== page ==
Climate 21

Achieving Energy Independence, Improving Profitability And Reducing Emissions Using Fugitive Methane - A Chat With BennaMann CTO Chris Mann

March 23, 2022 Tom Raftery / Chris Mann Season 1 Episode 65
Climate 21
Achieving Energy Independence, Improving Profitability And Reducing Emissions Using Fugitive Methane - A Chat With BennaMann CTO Chris Mann
Show Notes Transcript

Fugitive methane - what is it? And how can it be turned from a nasty climate emission into a source of energy, reduced emissions, and a way to reduce an organisation's costs, amongst other benefits?

To answer these and more questions I invited Chris Mann, Co-Founder, and CTO of Bennamann to come on the podcast to tell us all about it.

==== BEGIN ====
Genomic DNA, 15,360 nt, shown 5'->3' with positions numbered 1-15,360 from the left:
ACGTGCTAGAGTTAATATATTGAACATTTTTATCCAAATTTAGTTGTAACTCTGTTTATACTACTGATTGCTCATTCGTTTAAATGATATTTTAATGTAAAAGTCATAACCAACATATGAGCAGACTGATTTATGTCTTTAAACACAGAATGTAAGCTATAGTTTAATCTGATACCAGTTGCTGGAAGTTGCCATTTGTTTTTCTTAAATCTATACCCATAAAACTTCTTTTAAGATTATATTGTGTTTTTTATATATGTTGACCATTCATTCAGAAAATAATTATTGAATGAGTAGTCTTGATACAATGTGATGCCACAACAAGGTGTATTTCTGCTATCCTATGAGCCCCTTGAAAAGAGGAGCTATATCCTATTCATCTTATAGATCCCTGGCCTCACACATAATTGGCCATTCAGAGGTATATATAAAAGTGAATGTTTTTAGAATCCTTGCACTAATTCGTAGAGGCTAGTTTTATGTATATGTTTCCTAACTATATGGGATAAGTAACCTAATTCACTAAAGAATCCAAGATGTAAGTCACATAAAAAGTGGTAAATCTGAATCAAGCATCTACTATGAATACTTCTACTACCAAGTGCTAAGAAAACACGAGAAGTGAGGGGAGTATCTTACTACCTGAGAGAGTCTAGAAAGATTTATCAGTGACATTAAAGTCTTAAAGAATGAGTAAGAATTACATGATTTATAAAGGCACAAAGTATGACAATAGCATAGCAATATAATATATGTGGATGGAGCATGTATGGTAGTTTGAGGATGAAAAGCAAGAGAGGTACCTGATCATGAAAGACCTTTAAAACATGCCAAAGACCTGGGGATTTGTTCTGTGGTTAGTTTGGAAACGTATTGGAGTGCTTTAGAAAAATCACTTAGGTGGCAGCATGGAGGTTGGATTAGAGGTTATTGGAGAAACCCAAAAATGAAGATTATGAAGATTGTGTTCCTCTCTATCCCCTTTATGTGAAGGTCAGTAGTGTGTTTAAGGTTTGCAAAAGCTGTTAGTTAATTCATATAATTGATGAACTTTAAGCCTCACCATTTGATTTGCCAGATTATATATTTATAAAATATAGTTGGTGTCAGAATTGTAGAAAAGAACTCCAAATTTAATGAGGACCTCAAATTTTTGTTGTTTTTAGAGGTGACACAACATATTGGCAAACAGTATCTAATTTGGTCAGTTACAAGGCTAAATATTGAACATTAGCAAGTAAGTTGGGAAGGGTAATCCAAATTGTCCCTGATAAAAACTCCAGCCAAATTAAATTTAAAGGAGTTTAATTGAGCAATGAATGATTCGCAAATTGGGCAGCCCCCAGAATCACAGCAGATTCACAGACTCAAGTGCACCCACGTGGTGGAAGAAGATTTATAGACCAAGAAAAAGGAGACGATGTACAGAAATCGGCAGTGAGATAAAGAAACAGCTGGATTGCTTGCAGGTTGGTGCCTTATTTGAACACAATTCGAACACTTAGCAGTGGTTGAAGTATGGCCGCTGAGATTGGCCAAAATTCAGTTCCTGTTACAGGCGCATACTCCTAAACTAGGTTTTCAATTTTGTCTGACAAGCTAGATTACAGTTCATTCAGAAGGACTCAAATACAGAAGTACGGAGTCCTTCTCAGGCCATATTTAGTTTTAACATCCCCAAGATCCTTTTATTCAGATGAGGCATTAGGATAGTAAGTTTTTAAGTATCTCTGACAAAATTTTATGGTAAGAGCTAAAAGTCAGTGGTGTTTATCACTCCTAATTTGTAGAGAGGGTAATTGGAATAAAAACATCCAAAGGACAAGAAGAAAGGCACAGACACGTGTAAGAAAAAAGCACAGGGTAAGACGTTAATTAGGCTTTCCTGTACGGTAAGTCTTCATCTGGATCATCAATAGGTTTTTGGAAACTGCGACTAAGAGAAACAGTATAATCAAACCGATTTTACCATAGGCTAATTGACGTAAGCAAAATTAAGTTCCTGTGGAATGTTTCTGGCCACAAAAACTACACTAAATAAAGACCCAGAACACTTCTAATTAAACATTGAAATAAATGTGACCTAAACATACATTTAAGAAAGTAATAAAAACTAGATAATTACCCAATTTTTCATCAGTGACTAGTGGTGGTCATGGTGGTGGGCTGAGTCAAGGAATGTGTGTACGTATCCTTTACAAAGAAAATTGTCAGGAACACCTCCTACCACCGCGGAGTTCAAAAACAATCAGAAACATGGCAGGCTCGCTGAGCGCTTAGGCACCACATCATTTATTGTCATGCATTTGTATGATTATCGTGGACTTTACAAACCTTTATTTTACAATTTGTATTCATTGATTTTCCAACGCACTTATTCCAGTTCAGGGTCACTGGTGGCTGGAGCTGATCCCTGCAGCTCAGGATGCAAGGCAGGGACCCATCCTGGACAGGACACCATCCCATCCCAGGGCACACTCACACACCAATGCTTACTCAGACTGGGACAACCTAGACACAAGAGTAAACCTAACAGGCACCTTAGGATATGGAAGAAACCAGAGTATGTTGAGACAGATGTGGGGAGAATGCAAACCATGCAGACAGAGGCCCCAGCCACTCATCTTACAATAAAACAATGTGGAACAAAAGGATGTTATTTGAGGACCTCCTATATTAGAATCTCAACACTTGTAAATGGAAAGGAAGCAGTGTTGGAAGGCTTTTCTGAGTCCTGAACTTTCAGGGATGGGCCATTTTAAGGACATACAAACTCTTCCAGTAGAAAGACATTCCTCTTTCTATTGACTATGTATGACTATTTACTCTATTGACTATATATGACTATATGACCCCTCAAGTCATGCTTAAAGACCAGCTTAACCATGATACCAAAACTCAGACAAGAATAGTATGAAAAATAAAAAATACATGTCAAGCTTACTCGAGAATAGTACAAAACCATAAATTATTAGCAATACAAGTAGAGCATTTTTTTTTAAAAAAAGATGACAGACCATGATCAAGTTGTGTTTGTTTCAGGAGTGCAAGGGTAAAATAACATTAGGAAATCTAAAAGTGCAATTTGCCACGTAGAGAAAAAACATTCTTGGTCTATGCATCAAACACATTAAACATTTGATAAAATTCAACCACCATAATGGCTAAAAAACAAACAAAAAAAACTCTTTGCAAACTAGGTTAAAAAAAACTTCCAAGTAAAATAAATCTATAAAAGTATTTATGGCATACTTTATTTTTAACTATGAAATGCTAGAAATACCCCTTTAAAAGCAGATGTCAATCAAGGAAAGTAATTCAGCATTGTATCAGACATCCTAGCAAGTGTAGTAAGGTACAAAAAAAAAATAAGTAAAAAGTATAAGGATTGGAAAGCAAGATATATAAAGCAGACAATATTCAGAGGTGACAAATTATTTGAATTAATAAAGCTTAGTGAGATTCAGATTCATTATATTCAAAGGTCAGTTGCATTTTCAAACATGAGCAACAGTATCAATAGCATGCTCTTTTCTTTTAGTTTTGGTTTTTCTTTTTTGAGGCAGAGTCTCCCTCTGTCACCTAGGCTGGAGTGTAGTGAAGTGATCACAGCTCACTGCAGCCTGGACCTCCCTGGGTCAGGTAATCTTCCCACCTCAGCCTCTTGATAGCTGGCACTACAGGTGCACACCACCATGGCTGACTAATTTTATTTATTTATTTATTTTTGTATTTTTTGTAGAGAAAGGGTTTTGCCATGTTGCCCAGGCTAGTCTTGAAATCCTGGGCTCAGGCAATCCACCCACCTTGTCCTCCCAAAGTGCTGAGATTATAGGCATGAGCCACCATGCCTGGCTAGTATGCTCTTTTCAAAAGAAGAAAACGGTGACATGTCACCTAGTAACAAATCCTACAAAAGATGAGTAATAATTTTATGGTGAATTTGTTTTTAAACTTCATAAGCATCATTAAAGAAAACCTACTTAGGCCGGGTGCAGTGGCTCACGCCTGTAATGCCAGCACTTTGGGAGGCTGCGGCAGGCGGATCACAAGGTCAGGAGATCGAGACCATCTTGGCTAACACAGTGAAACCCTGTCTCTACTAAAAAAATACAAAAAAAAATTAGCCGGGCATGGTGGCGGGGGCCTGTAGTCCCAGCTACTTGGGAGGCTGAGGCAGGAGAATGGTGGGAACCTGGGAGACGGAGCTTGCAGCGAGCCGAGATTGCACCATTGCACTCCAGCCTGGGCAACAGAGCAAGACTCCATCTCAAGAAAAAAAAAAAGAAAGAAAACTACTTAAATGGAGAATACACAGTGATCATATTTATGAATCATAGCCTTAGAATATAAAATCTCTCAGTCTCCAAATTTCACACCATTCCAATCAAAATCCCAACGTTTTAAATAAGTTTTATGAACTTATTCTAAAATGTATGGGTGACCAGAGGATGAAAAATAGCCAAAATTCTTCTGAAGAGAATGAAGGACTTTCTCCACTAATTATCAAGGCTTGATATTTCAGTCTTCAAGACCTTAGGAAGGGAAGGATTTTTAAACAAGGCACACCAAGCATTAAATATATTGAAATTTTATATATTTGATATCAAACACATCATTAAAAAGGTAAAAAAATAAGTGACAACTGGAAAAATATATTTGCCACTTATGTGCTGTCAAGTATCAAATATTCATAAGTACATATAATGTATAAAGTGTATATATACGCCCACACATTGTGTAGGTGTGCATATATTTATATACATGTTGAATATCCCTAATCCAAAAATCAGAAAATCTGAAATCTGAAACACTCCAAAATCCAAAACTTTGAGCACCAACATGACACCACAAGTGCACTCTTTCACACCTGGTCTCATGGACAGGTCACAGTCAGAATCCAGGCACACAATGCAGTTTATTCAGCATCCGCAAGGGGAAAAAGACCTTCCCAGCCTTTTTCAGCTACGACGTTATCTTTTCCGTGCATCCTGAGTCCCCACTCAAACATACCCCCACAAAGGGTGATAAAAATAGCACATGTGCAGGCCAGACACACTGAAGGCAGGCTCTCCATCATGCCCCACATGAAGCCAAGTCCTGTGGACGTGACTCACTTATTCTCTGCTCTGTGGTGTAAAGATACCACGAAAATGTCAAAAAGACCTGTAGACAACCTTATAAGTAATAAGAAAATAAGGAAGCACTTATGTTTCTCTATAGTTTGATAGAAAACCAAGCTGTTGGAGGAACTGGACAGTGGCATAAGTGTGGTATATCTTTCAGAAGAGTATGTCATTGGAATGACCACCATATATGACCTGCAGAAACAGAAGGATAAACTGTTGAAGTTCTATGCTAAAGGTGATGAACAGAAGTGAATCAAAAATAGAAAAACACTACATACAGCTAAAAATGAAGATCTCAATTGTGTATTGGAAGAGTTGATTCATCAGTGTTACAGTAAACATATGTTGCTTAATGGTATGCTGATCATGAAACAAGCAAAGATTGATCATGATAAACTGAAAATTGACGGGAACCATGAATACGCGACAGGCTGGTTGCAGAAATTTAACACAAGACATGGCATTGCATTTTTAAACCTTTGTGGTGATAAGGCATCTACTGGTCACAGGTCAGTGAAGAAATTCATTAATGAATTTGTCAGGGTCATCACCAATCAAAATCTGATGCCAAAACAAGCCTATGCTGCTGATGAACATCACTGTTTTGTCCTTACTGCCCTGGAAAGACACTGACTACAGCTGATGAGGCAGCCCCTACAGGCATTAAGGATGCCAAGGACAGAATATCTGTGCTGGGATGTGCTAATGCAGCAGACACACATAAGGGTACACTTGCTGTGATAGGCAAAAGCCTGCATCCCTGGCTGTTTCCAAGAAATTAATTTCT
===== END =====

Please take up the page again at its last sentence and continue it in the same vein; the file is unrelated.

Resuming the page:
UPDATE: Chris emailed me to say the following -

"Listening to it played back I realised that I had made an error when I gave an idea of the energy that could be generated from the methane captured from a small farm in a day. 

 I said that a daily capture of 100kg of methane equated to 15MWh of heat or provide about 7MWh of power and 0.8MWh of waste heat. 

 When I did the calculation in my head I was thinking of a ton to make the sums easier but I must have forgotten to divide back through.

 The correct answer is 1.5MWh of heat if burnt or about 0.7MWh of power and 0.8MW of waste heat in the latest FPT engines. Still not to be sniffed at especially at today’s prices and scarcity."


This was an excellent episode of the podcast and I learned loads as always, and I hope you do too.

If you have any comments/suggestions or questions for the podcast - feel free to leave me a voice message over on my SpeakPipe page, head on over to the Climate 21 Podcast Forum, or just send it to me as a direct message on Twitter/LinkedIn. Audio messages will get played (unless you specifically ask me not to).